I don't know where to put this so I'll put it here - thanks so much for these incredible articles! They are so detailed and so full of quotes from so many skaters! Very enjoyable to read. I'm heart broken for some of the skaters in various disciplines but it is really interesting and almost reassuring to hear/read them postmortem their skates and prepare for the next ones.
It's always great to get such detailed descriptions of the event. Thanks to the reporter!
“I felt good about my quad toe and then calculated if I should add the triple toe after it,” explained the 26-year-old (Daisuke). “It could be better in order to get a higher score. That is what caused my mistake on the triple toe. I should not have been thinking like that. I am not happy about it, but my overall performance was quite good. I am satisfied that I was able to include a quad toe in my short program.”
Did he mean 4T3T + 3Lz will score higher than 4T + 3Lz3T? Is that true?
Last edited by skatinginbc; 03-30-2012 at 11:54 PM.
In Takahashi's case today, since his 3T was the problem jump, it would have cost him less negative GOE value as part of the 3Lz combo than the quad combo because GOE value for 3Lz and 3Lz combo is lower. I don't understand why he thought the 3T well executed would be worth more as part of the quad combo.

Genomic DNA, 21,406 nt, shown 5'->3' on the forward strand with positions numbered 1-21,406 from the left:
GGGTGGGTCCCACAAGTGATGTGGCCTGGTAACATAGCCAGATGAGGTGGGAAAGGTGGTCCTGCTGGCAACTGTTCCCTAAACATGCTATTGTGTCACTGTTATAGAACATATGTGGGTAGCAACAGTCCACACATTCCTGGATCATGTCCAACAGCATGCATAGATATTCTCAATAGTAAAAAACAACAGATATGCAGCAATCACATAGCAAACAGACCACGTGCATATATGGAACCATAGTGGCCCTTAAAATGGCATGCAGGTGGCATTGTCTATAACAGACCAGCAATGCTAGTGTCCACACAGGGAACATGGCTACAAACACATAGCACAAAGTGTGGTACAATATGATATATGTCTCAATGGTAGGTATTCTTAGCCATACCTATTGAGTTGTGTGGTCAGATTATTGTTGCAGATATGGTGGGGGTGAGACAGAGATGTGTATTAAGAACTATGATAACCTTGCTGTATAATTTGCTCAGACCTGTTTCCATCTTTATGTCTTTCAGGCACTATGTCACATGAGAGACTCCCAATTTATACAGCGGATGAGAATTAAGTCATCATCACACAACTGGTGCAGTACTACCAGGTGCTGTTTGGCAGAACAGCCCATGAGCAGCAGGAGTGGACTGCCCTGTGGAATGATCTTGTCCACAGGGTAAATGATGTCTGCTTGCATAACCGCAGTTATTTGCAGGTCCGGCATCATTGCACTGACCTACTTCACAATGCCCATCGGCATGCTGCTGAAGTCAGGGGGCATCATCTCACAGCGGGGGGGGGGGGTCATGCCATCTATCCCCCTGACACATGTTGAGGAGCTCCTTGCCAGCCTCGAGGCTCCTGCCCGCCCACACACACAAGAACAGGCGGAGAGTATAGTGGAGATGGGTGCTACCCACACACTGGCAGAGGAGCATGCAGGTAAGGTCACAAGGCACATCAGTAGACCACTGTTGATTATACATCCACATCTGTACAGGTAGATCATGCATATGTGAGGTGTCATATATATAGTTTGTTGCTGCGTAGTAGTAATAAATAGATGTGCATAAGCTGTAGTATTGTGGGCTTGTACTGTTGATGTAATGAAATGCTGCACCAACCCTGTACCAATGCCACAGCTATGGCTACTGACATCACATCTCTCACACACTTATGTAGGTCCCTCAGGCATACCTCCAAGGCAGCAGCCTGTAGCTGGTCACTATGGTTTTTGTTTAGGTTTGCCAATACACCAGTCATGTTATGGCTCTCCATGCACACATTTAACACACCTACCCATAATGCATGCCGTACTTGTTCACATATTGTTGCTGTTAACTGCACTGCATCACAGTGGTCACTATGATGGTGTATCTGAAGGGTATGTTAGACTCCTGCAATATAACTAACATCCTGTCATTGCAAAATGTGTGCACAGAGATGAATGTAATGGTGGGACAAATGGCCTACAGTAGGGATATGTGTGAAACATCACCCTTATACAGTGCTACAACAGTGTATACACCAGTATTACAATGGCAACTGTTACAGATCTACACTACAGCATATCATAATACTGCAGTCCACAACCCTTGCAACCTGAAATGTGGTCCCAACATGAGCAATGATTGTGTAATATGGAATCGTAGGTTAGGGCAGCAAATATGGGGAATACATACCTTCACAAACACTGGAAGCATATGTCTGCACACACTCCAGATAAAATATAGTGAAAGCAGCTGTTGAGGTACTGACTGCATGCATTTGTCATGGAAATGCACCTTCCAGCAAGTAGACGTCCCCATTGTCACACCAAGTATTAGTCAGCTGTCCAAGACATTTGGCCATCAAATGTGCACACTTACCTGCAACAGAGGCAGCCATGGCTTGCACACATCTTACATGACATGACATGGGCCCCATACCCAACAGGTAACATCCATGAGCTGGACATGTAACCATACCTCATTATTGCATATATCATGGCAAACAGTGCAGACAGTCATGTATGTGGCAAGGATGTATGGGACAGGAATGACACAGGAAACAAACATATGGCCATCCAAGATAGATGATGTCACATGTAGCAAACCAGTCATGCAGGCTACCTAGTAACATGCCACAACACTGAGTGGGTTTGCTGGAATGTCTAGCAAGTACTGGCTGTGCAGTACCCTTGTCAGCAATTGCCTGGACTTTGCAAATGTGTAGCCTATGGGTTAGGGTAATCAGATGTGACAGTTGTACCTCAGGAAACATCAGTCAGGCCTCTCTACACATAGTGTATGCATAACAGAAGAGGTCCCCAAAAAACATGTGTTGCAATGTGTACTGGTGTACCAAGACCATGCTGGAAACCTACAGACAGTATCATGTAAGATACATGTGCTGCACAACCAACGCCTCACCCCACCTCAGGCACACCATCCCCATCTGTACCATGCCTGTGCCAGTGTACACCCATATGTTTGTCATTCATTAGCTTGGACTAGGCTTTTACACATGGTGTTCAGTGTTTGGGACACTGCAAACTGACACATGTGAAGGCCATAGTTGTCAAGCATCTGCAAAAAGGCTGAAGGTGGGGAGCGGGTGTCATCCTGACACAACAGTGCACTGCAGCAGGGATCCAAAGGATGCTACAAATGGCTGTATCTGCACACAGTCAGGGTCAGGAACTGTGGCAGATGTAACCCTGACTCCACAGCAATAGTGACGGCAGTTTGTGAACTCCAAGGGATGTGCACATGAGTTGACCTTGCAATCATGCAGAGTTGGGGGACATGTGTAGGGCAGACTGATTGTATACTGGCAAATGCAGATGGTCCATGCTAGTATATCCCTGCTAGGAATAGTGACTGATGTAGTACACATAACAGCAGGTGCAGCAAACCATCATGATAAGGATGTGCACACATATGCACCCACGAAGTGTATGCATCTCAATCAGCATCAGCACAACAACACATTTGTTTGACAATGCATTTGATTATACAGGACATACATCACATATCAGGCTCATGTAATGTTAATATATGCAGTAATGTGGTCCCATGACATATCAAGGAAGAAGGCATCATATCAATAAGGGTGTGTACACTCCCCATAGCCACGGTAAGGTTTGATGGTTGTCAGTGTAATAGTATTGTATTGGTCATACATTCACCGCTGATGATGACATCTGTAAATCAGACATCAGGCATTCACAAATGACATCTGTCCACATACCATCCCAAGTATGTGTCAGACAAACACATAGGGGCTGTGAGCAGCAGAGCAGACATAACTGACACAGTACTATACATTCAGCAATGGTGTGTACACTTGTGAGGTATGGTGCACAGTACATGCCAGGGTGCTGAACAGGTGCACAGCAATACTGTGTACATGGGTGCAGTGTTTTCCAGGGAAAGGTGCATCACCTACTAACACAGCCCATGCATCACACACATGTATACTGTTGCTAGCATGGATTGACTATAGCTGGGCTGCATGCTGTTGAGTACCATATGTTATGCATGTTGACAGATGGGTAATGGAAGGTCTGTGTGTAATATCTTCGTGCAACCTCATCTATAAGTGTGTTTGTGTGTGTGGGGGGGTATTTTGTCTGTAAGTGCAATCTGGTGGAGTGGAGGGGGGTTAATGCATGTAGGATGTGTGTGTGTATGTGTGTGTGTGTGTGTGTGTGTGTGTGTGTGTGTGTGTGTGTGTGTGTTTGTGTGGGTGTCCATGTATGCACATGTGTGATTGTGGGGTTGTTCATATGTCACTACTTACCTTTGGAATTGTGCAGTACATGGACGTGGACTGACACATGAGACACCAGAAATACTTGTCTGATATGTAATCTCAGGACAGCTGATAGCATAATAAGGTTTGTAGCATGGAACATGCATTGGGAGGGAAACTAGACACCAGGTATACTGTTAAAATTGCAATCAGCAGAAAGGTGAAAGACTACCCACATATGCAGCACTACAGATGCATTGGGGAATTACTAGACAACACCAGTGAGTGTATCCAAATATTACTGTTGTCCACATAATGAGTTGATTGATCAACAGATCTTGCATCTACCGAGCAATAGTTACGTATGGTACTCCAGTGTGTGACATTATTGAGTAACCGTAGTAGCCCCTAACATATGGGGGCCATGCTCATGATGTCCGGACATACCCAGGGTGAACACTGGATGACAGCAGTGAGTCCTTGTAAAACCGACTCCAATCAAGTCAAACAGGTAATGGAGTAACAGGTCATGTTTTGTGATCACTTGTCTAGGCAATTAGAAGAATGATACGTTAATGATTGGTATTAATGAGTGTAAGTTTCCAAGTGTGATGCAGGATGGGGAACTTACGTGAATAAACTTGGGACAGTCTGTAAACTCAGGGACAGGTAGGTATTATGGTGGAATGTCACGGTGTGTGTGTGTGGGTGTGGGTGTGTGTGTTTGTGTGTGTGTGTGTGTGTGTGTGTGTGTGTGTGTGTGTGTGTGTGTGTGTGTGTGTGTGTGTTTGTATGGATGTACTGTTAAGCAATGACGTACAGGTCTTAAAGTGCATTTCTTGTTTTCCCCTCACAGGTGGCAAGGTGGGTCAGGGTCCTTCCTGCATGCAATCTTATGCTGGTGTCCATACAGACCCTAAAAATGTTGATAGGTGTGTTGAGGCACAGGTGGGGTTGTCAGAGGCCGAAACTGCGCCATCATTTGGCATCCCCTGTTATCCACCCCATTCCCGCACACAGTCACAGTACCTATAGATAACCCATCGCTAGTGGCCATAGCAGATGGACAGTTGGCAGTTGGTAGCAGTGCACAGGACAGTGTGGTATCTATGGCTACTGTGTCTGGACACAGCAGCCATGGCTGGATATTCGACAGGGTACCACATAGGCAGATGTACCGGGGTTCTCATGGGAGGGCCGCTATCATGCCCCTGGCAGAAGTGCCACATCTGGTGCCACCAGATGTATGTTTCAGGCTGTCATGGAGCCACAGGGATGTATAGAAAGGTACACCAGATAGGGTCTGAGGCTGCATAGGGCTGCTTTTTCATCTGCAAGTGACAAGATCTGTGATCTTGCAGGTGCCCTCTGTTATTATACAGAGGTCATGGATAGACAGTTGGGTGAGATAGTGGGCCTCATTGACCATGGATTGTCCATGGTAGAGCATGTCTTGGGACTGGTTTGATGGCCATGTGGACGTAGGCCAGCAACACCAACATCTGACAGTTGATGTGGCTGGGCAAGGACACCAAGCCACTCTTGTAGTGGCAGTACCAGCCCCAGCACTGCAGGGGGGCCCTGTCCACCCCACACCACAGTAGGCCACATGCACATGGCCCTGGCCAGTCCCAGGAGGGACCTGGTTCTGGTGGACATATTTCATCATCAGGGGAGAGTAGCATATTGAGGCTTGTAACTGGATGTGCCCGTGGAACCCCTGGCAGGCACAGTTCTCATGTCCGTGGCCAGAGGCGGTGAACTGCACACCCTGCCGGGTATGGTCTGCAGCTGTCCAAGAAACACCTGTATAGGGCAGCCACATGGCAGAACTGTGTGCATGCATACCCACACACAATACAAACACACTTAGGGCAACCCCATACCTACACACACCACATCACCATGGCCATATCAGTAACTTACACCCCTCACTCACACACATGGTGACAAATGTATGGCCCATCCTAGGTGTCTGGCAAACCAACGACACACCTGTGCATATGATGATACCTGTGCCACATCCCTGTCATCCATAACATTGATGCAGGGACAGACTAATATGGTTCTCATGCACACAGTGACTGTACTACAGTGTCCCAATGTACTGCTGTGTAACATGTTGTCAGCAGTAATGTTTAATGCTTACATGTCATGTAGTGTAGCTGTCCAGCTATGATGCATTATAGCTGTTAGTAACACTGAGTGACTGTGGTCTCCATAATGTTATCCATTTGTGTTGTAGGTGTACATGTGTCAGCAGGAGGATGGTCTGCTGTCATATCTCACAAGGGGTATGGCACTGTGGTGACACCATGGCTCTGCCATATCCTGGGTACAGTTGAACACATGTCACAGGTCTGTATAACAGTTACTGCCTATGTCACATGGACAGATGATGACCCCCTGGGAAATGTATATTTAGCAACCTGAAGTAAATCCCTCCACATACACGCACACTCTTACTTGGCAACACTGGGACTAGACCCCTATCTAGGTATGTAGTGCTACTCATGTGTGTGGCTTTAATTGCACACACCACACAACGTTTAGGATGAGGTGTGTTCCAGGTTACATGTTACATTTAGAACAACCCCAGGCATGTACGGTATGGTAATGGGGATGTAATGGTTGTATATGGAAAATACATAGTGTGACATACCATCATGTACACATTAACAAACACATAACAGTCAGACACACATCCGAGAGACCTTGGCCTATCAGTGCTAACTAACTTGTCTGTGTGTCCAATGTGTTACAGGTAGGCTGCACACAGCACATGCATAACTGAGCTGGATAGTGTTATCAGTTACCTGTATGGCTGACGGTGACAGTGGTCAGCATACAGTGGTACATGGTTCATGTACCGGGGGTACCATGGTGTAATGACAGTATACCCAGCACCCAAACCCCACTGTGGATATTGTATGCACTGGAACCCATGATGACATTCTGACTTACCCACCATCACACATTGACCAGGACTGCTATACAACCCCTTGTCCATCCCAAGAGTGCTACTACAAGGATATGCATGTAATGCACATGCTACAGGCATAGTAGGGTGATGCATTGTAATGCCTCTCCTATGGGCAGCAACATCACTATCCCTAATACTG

May be Dai talk about that it is what he think at the moment (which is wrong)?
Or may be he think it will give better impact to the judges?
Thanks for the great article! It's so frustrating to read AP and Reuters articles about niche sports because they are always so full of inaccuracies.
To skatinginbc, Skate Figuring and treeloving,
Right after his performace, he told to the Japanese media as follow:
"When I landed his quad toe, I instantly knew the landing was not perfect. I had to make a choice upon landing, whether to tack a risky 3T or safer 2T to avoid negative GEO, or rather add a perfect 3T to my later jump which was 3Lz.
Then I thought to myself, with a fraction of a second, that without landing 4-3 combo in SP successfully, I had no chance for winning (against others), so I decided to go for it."
But he also admitted to the media it was a wrong decision to make, considering the landing of the quad was not perfect. That is why he said, "I am not happy about it."
So, I agree with treeloving.
If Dai could have hitted 4T-3T, 3A and 3Lz perfectly, the audience would have gone crazy, so that it would give better impact to the judges and raise his PCS even higher.
I understand, as some of you saying, that if he could have gone for a safer rout; 4T, 3A and 3Lz+3T, he could have scored almost on par with (or over) Patrick.
However, I liked he did not hesitate for going for 4-3. That's is very typical of Dai we knew all along and whom I love. If he wants to win, he will go all for it. He never takes a conservative strategy. Though it turend out a wrong decision to make, I am happy that Dai went for it and he seems to take its resposibility fully to himself (admitting it is his mistake).